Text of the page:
Jonathan Frakes proves an excellent director, balancing the action, comic, and dramatic elements with sensitivity and skill. While most of the series' regulars have little to do (a problem that would never be resolved in the 'Next Generation' films), Frakes still manages to give each a bit of on-screen time to at least remind fans that they are present, and he even manages to provide a brief but funny cameo by semi-regular fan favorite Dwight Schultz, as the terminally shy Lt. Reggie Barclay.

FIRST CONTACT has so many memorable moments that it is nearly impossible to pick a single favorite one out. Cochrane's use of Steppenwolf's 'Magic Carpet Ride' as launch music for his guided missile/spaceship...Alfre Woodard's Lily Sloane, hiding in terror from the Borg, but still able to lecture Picard on doing the 'right thing'...'Star Trek: Voyager' regular Robert Picardo in a cameo as his medical hologram character, at a key moment...Data delivering the famous Borg 'tag line'...the Vulcan science party (led, although unmentioned, by Sarek, Spock's father), bemused at meeting the 'new kids on the block' for the first time...this movie has it all!

There is only one major continuity error; the Borg, as cyborgs, depend on their human 'host' bodies to survive (a key factor in the film's climax), yet in one whole sequence they operate in the vacuum of space WITHOUT spacesuits! I cringe each time I see the scene, but I STILL love the movie!

One other key element of the film cannot be praised enough; Jerry Goldsmith's score is one of his finest, combining the best elements of the STAR TREK: THE MOTION PICTURE theme with a sweeping inspirational hymn for Cochrane, and eerie, discordant music for the Borg. The score is so profoundly moving that it could stand alone, as a symphonic work.

Sadly, Berman and company never achieved the same heights with either of the subsequent 'Trek' films, but at least we have FIRST CONTACT, to show that a 'Next Generation' feature could be done 'right'.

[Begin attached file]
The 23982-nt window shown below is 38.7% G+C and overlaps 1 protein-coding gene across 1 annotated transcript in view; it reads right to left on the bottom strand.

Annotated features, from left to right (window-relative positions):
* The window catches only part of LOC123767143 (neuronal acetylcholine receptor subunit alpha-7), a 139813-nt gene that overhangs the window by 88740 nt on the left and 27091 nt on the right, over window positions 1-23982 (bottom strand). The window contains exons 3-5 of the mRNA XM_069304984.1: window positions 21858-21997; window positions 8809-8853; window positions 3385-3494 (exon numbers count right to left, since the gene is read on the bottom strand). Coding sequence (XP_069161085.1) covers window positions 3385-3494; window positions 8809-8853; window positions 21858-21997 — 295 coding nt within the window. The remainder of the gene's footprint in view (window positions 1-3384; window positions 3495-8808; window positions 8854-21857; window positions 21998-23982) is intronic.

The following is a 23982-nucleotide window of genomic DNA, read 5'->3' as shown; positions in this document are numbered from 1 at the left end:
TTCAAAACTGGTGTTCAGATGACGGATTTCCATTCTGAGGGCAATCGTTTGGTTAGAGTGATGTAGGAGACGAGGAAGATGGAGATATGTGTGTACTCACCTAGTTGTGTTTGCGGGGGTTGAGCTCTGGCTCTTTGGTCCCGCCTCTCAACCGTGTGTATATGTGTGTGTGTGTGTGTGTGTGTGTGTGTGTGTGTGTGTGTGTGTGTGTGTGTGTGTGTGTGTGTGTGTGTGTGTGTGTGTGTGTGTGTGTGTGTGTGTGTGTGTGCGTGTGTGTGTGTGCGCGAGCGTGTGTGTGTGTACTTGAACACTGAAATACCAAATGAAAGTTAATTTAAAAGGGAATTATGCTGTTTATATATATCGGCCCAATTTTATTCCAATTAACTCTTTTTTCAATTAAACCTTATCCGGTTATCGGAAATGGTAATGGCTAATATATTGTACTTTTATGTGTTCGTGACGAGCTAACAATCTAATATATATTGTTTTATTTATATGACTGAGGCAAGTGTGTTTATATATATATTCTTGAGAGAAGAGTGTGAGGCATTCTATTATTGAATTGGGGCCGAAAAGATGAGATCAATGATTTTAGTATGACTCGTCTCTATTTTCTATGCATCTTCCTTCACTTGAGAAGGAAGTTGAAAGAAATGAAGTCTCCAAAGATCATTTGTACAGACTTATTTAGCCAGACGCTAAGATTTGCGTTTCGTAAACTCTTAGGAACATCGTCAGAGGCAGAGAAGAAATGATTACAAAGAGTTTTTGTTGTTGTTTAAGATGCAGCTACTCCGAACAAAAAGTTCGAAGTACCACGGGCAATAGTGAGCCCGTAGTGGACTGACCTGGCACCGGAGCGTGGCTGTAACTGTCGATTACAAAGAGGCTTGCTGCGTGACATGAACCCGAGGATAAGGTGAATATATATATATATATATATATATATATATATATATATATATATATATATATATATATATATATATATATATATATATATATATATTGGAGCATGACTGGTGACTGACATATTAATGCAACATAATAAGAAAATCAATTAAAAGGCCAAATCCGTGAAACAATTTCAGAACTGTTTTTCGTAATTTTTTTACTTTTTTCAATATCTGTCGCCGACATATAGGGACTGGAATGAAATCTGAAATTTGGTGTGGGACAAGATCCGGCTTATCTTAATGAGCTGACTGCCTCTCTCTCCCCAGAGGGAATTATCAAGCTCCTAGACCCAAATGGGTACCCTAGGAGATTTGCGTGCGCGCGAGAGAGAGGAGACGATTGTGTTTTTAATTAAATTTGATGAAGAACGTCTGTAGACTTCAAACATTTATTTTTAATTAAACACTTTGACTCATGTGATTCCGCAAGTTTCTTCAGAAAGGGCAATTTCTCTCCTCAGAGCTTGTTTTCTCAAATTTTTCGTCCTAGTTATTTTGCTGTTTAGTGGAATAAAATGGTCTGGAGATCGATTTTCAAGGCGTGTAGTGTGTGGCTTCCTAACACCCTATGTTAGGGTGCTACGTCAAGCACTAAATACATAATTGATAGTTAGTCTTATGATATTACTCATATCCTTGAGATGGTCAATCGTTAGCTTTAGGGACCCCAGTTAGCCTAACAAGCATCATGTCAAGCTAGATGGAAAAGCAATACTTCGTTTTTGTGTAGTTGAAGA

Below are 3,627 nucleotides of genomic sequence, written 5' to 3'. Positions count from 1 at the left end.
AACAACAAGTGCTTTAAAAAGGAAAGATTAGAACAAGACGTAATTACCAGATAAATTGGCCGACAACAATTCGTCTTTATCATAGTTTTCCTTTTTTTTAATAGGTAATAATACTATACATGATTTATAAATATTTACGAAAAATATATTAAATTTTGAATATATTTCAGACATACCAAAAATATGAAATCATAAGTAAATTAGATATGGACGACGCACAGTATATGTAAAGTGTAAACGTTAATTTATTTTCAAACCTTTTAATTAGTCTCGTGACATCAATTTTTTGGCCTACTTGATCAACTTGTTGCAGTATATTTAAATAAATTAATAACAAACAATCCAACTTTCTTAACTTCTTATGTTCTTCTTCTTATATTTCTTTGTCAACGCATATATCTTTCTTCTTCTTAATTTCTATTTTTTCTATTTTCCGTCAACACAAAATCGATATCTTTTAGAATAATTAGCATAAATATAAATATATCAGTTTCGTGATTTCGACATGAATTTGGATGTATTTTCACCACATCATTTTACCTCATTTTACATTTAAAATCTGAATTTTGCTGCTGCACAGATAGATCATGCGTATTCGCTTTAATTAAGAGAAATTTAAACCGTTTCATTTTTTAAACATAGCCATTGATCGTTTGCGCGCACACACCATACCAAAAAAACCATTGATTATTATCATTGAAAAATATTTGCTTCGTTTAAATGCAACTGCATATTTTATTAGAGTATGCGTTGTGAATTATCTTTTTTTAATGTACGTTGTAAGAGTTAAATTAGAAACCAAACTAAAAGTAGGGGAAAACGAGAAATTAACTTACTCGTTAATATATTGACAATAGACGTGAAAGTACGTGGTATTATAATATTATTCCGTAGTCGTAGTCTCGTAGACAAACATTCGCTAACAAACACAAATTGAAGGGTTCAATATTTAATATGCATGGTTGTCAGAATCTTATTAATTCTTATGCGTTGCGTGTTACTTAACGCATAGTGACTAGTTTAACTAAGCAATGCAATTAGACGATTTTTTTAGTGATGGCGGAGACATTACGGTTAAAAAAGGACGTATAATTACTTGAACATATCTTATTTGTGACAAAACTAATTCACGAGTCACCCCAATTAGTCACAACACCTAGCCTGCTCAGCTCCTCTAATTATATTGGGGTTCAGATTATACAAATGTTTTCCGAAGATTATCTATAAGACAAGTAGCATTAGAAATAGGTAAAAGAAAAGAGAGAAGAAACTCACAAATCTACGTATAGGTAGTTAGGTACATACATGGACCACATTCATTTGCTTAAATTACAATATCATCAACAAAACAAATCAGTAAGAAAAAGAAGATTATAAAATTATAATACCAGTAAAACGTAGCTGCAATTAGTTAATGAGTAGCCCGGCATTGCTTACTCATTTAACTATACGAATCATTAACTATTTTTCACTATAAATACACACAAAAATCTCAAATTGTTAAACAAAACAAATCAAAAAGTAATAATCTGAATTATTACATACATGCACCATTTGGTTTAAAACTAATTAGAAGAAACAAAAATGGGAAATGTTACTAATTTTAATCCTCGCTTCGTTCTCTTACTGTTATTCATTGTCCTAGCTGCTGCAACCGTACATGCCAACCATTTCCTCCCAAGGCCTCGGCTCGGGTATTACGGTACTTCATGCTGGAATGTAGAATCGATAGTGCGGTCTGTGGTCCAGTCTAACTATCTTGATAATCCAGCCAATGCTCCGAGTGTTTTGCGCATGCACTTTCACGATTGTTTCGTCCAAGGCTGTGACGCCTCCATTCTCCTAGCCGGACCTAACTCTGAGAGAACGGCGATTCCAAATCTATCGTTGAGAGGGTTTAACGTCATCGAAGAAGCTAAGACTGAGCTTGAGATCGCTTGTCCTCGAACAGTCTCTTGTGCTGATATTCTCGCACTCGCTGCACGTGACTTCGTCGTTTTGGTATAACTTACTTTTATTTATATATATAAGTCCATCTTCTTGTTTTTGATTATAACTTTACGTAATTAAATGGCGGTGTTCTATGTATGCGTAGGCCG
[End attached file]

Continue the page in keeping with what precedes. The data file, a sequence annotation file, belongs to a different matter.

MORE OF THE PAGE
Reviewed by rghawki 10 / 10

One of the best sci-fi movies ever!


This is one of the two best Star Trek movies ever made (the other being "Wrath of Khan"). Everything about this film is superb.... acting, set design, special effects, plot, and action. The story progresses at a breathtaking pace, and from the first 10 minutes when the Enterprise is locked in a life-and-death struggle with one of the best villains in all of sci-fi history (the Borg), to a perfect ending; there isn't a wasted or redundant moment. This is a film that both trekkers and non-trekkers can enjoy because the film explains enough about the back-story to get non-fans up to speed, and does it in a way that will keep the fans interest (check out the excellent opening sequence that introduces Picard's first encounter with the Borg and explains much of his implacable and obsessive attitude towards them throughout the film).

In addition to fine performances from the crew (highlighted as always by Patrick Stewart as Captain Picard), the supporting cast is more than equal to the task. Its too bad that the crew didn't bring Alfre Woodward back home with them........ she's one of the very few actors/actresses in Star Trek history who have been able to match Patrick Stewart's personality, acting skills, and histrionics. Also, I thought I detected a touch of romance between the two that could have been further developed at another time.

James Cromwell makes a perfect Zefrem Cochrane. It was a humorous touch to portray him as somewhat of an anti-hero, in contrast to the god-like reverence with which the characters in the film viewed him from a distance of 300 years.

The protagonists in the film, the Borg, have never looked more dangerous. I'm glad that this film returned them to their "roots", unlike their last few appearances in the television series in which they were becoming a little too domesticated.

This is a film to savor for any science fiction fan. 9.5/10.0 !